North of Sopochnaya Karga a number of sections have been described with kazanian sand or clayey sand rich in marine mollusks Hiatella arctica L., Astarte sulcata (da Costa), Angulus sp. nov., Astarte montague (Dillw.), Acanthocardia ciliate (Fabr.), Chlamys islandicus (Müll.), Mytilus edulis Linn., Clinocardium ciliatum (Fabr.), Nuculana minuta (Müll.), Yoldiella cf. intermedia (Sars), Tachyrchynchus sp nov., Buccinum bayani Jouss., B. undatum (Linn.), Mya cf. arenaria (Linn.), Neptunea communis (Midd.), Hemithyris sp., Criptonatica clausa (Brod. & Sow.), Solariella obscura (Couth.), Admete viridula (Fabr.), Oenopota pyramidalis Storm, O. nobilis (Müll.), Euspira pallida (Brod. & Sow.), E. Catena (da Costa), Boreotrophon truncates (Storm), Balanus sp. (analyzed by A. Krylov). The material for dating was sampled from the upper part of kazanian deposits. AMS radiocarbon dating of an Angulus sp. nov. shell yielded a radiocarbon age of more than >48 000 years (��-76991). An OSL dating was performed for the host sand. The dates are 112,5�9,6 ka (RLQG 1769-107) and 117.7�10.0 ka (RLQG 1770-107). Earlier Kaplyanskaya and Tarnogradsky obtained a radiocarbon date for a voluminous sample of kazanian sand from somewhere directly northward of the described area, which was 40,1�0,5 ka (GIN-3748).

Two dates were obtained from the sand topping the sequence at Cape Shaitansky (72ºN, 90.1 m a.s.l.), 45.8�3.2 ka (RLQG 1796-048) and 57.2�3.9 ka (RLQG 1797-048). The sand is foraminifera-free but contains some wood, weeds, sponges, diatoms and megaspores. Spore and pollen spectra evidence for warm environment with predominantly taiga vegetation. Trees make up the most part of these spectra. Based on the texture and structure of the sand one can suggest a fluvial deposition. The sand overlies a thick pack of dark-brownish-gray compact sandy clay readily breakable into small angular clasts. This pack includes fragments of bivalve mollusks, accidental shells of foraminifera, and abundant associations of largely freshwater diatoms.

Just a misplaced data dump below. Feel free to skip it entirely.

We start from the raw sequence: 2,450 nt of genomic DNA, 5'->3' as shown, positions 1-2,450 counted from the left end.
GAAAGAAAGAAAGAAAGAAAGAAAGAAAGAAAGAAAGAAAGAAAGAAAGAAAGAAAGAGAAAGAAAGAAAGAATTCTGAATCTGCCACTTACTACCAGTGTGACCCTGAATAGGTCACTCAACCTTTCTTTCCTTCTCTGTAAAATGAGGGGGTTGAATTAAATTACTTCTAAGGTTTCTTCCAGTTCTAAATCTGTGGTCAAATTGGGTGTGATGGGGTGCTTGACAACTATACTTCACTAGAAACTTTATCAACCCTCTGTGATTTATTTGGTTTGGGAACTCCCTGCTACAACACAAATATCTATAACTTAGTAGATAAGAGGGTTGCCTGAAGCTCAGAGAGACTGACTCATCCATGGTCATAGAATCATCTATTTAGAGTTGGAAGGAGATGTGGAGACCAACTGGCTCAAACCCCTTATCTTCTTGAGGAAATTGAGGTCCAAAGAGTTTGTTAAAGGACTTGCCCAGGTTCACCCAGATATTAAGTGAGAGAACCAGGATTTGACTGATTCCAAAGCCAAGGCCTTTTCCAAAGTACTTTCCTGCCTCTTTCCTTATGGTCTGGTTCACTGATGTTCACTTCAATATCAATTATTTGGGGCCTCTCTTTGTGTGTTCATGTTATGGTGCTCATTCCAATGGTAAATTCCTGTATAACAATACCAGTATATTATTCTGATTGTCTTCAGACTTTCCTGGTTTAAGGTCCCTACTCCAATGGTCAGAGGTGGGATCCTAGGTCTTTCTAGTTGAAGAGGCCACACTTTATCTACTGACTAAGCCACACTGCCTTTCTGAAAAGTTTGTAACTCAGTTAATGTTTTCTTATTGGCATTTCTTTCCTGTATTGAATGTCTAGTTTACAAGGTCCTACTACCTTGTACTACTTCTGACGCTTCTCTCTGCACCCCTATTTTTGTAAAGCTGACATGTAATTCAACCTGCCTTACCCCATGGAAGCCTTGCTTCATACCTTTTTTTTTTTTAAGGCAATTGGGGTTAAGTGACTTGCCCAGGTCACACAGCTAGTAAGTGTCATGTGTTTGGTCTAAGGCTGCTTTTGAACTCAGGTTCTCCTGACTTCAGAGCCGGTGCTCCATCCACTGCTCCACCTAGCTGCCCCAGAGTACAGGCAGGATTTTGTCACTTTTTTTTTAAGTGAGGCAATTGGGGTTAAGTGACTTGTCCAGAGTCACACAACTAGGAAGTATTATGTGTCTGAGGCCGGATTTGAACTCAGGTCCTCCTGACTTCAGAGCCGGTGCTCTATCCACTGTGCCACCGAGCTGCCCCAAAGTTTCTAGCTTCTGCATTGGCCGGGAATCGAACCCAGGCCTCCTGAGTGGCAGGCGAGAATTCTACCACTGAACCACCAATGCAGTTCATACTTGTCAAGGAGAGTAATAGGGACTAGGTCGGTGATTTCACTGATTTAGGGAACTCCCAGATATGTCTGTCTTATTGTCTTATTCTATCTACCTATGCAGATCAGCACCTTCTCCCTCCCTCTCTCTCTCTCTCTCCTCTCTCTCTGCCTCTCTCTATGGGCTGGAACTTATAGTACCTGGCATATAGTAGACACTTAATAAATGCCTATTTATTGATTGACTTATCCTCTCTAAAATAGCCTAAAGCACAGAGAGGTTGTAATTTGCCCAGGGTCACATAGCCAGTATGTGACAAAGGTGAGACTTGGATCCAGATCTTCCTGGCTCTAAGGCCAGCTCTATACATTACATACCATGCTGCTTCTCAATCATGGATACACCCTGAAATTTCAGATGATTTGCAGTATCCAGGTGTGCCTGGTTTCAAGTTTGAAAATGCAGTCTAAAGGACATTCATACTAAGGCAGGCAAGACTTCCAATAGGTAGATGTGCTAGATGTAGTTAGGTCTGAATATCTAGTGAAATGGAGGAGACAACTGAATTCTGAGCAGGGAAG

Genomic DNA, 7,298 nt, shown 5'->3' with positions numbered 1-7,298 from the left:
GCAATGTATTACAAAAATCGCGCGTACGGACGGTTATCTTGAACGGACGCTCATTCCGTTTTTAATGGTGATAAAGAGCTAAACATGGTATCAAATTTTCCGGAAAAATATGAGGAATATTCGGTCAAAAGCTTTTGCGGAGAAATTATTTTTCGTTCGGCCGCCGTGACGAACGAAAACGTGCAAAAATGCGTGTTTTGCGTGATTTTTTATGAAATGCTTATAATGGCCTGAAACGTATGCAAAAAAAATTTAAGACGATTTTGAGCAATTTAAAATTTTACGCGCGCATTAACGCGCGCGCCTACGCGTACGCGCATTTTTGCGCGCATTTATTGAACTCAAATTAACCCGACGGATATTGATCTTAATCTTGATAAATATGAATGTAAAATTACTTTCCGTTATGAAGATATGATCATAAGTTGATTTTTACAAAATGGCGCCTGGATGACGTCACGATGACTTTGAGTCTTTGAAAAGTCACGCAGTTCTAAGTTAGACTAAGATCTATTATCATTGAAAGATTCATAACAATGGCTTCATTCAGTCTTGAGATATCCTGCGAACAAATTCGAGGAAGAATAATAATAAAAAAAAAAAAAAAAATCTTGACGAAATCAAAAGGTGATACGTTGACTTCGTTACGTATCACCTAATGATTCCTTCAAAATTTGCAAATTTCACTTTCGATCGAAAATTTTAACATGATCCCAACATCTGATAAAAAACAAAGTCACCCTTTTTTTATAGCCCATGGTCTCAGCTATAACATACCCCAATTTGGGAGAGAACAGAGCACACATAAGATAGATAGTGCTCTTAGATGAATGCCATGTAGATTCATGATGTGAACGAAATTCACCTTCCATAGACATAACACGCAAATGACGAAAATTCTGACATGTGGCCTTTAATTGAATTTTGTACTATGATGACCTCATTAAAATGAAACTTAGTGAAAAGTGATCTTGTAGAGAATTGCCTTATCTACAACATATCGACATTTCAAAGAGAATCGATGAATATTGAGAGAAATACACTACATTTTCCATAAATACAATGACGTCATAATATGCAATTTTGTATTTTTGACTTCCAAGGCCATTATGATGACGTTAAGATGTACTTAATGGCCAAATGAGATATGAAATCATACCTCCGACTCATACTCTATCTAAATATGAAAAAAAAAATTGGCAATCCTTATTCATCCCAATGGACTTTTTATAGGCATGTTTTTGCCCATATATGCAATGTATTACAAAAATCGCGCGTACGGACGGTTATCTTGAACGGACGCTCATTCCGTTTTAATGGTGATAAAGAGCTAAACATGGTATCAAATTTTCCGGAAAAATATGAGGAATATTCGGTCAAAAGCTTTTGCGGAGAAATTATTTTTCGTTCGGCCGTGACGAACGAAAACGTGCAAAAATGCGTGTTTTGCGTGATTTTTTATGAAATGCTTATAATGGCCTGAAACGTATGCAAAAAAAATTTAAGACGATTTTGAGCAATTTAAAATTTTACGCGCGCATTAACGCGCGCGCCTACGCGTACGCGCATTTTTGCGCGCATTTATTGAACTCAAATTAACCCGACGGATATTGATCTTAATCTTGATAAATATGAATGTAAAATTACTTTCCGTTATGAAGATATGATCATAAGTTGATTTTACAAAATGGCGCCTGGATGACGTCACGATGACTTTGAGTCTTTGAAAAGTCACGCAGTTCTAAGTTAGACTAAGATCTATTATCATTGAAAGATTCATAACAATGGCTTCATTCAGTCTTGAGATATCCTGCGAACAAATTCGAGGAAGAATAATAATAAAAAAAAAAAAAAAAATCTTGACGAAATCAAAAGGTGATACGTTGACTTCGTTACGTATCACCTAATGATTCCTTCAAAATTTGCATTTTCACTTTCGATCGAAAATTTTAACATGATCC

Another OSL date comes from the sand covering varved silt at Cape Selyakin , 84.0�5.7 ka (RLQG 1795-048). This silt body was first referred to Sanchugovian Formation [Saks & Antonov, 1945; Saks, 1953; Troitsky, 1966] but later was redefined by Troitsky [1979] as a separate local chronostratigraphic unit. The overlying sand, which we dated by the OSL method, Troitsky considered Sanchugovian. Still, if the date is correct, the sand has to be referred to zyryanian glacial deposits. Nevertheless, this is in disagreement with the spore and pollen spectra proving a warmer environment than both below and above and suggesting therefore rather a northern subzone of taiga than an ice desert. Rich diatom complexes from these deposits should be interpreted as formed at a marshy lower floodplain. The below varved Selyakin silt may have kazanian age, similar to the section at Malaya Kheta, where finely laminated silt at the base of the section has an OSL age of 80-121 ka [Astakhov and Mangerud, 2005].